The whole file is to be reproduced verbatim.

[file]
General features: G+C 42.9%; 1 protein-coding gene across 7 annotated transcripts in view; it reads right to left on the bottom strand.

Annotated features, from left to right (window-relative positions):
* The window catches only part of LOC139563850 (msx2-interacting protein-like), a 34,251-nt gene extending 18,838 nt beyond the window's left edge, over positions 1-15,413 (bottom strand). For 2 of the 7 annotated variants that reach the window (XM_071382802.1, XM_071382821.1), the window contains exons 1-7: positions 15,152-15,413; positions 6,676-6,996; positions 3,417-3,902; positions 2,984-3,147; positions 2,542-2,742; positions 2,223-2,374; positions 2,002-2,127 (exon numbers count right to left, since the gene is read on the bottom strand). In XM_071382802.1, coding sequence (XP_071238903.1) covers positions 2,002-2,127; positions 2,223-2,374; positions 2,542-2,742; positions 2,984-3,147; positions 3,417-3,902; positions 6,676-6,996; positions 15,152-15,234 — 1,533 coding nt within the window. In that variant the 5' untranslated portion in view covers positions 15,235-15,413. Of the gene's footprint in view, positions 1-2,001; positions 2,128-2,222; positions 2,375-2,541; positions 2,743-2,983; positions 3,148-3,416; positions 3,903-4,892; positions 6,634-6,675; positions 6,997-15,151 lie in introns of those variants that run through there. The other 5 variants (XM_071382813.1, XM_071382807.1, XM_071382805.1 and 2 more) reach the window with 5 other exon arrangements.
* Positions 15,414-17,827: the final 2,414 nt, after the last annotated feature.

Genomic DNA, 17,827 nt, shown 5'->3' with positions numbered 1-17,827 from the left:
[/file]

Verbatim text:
General features: G+C 42.9%; 1 protein-coding gene across 7 annotated transcripts in view; it reads right to left on the bottom strand.

Annotated features, from left to right (window-relative positions):
* The window catches only part of LOC139563850 (msx2-interacting protein-like), a 34,251-nt gene extending 18,838 nt beyond the window's left edge, over positions 1-15,413 (bottom strand). For 2 of the 7 annotated variants that reach the window (XM_071382802.1, XM_071382821.1), the window contains exons 1-7: positions 15,152-15,413; positions 6,676-6,996; positions 3,417-3,902; positions 2,984-3,147; positions 2,542-2,742; positions 2,223-2,374; positions 2,002-2,127 (exon numbers count right to left, since the gene is read on the bottom strand). In XM_071382802.1, coding sequence (XP_071238903.1) covers positions 2,002-2,127; positions 2,223-2,374; positions 2,542-2,742; positions 2,984-3,147; positions 3,417-3,902; positions 6,676-6,996; positions 15,152-15,234 — 1,533 coding nt within the window. In that variant the 5' untranslated portion in view covers positions 15,235-15,413. Of the gene's footprint in view, positions 1-2,001; positions 2,128-2,222; positions 2,375-2,541; positions 2,743-2,983; positions 3,148-3,416; positions 3,903-4,892; positions 6,634-6,675; positions 6,997-15,151 lie in introns of those variants that run through there. The other 5 variants (XM_071382813.1, XM_071382807.1, XM_071382805.1 and 2 more) reach the window with 5 other exon arrangements.
* Positions 15,414-17,827: the final 2,414 nt, after the last annotated feature.

Genomic DNA, 17,827 nt, shown 5'->3' with positions numbered 1-17,827 from the left: